Spanish authorities have during the last few days initiated a media blitz in Israel,
publishing a list of Jewish Spanish family names,
encouraging anyone lucky enough to have one to apply for Spanish citizenship.
This latest outreach of the Spanish authorities
to those who are to be believed to be the descendants of Spanish Jews, expelled by King Ferdinand and Queen Isabella under the influence of increasing anti-Semitic Catholic clergy in 1492, is although a little late, still commendable.
Prior to the expulsion from Spain, Jews there enjoyed a golden era for hundreds of years, maintaining a rich Jewish culture and tradition, while occupying a prominent place in civil society, commerce and politics.
The exact number of expelled, killed and forcibly baptized Jews as a result of the Spanish expulsion edict in 1492, followed by Portugal four years later, remains a question debated by historians, with the total number of victims of religious persecution numbering between 165,000 and 800,000.
Even converted Jews, the Conversos or Marranos, as they were called in the Iberian Peninsula, did not find peace in their forced new identity. The Inquisition relentlessly checked on their beliefs and practices, sending thousands to die in public execution orgies at the stake and confiscating their property.
As noble as the Spanish gesture might seem, we should not forget that the increased insular and religious Spain slowly descended from its prime place in the world as a super power to become a backwater entity, joining Europe and its democratic values on a very late stage, making it maybe itself the greatest victim of its own history.
How many Israelis with family names like Deri, Dahan and Abarbanel would want to leave their country in order to immigrate to Spain? If the offer would have come in 1938 for example, I believe that many Jews of Europe would have gladly taken on the Spanish offer. But as they say, banks usually are ready to give you money when you need it the least.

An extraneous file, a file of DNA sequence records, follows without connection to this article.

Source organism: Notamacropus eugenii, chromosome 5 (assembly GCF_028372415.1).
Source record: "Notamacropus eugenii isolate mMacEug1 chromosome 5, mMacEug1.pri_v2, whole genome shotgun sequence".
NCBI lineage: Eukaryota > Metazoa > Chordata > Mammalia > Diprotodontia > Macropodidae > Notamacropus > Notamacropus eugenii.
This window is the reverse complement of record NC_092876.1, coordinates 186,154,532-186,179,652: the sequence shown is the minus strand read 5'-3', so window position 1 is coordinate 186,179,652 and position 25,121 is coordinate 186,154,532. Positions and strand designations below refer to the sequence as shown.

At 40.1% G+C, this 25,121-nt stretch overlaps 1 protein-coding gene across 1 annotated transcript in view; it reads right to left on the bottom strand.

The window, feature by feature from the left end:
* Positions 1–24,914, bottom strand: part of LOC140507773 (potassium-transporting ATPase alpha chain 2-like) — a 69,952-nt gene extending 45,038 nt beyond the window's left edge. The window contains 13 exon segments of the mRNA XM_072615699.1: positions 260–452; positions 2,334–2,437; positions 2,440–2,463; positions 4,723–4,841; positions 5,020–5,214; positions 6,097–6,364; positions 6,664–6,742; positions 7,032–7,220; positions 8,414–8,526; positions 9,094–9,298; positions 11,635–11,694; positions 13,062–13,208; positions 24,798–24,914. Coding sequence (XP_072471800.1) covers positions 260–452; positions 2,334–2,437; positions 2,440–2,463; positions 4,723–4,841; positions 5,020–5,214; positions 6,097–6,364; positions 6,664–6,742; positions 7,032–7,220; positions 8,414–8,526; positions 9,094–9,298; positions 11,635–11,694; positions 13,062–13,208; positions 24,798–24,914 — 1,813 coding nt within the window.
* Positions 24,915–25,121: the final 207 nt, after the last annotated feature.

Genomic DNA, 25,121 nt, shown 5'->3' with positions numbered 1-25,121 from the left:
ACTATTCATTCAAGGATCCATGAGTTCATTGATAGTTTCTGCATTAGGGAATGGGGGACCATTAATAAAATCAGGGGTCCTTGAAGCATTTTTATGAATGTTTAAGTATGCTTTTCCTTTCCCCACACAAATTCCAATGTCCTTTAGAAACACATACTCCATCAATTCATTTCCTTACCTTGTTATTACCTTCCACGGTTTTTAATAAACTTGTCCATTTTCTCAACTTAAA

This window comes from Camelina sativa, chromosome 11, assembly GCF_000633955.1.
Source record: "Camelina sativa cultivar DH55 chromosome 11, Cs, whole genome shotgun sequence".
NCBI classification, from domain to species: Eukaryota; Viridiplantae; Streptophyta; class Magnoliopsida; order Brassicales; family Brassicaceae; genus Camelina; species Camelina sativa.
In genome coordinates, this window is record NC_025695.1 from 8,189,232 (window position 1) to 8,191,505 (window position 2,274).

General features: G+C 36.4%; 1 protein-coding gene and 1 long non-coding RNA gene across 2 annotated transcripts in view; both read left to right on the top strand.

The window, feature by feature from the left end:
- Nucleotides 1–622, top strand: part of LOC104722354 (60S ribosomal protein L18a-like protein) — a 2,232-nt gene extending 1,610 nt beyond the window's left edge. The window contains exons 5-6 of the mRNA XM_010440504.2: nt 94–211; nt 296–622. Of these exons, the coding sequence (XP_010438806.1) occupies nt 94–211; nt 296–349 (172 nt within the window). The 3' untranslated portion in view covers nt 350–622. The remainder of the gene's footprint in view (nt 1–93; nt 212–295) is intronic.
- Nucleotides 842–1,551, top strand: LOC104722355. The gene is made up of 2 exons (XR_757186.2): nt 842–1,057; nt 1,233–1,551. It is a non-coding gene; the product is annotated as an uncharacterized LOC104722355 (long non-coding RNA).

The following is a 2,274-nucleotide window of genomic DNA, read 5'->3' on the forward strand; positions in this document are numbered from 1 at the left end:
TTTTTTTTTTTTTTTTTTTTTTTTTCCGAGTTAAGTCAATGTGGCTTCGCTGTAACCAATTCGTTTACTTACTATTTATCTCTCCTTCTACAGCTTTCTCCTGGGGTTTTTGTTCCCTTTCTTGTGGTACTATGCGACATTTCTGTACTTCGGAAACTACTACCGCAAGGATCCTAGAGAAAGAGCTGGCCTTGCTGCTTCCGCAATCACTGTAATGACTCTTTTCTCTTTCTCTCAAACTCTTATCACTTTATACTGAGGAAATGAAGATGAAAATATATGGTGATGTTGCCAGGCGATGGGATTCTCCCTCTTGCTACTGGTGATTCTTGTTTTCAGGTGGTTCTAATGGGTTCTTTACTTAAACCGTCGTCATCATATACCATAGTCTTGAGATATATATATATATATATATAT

I hardly believe that hundreds of thousands of Israelis are seriously considering changing their country of residence from Israel to Spain, however many of them will be tempted to acquire a second passport to simplify their entry to countries that still curtail or limit entry of Israelis through visa requirements. As my grandfather used to say, a Jew should have at least three passports.
I believe that instead of trying to bring back Israelis to Spain, which would be as successful as bringing grandchildren of early Zionists settlers to Ukraine or Moldavia, Spain should try to give the descendants of the Conversos the opportunity to seek their family roots and histories. In some enclaves such as Mallorca, descendants of Marranos still form a distinct group known as Chuetas, living in an environment that, according to a 2008 Pew Global Attitudes Poll, is still unfavorable to Jews.
Descendants of forcibly converted Jews have should have the basic right to discover their link to their ancestors, as much as Jewish children hidden during the Holocaust in convents and forcibly assimilated Jews in the former Soviet Union.
I also believe that the Jewish people finally deserve an apology. The Spanish government has not apologized to the Jewish people up until today, with King Juan Carlos missing a great opportunity to do so during a visit to a Madrid synagogue in 1992. Even the Portuguese government apologized formally a few years ago.
I think that the Spanish government should create a genealogical institute in Spain, helping Spaniards who believe themselves to be of Jewish descent to seek their ancestors and roots, introducing as well Judaic studies into the school curriculum.
Thirdly, a small number of edifices that were once synagogues remain, and are in use today as museums and churches. Some of these buildings should be re-dedicated as Jewish houses of worship, in order to correct historical wrongs.
The issue is not restitution of property, which might scare the Spanish authorities, the same way Turkish authorities fear the repercussions of the recognition of the Armenian Genocide. The issue is primary of moral and historical justice. Many of our people opted willingly out of our peoplehood during centuries of persecution and expulsion. However, those who were forced to do so should have the free choice and enough information to reconnect to their past.
Rabbi Pinchas Goldschmidt is the president of the Conference of European Rabbis and the chief rabbi of Moscow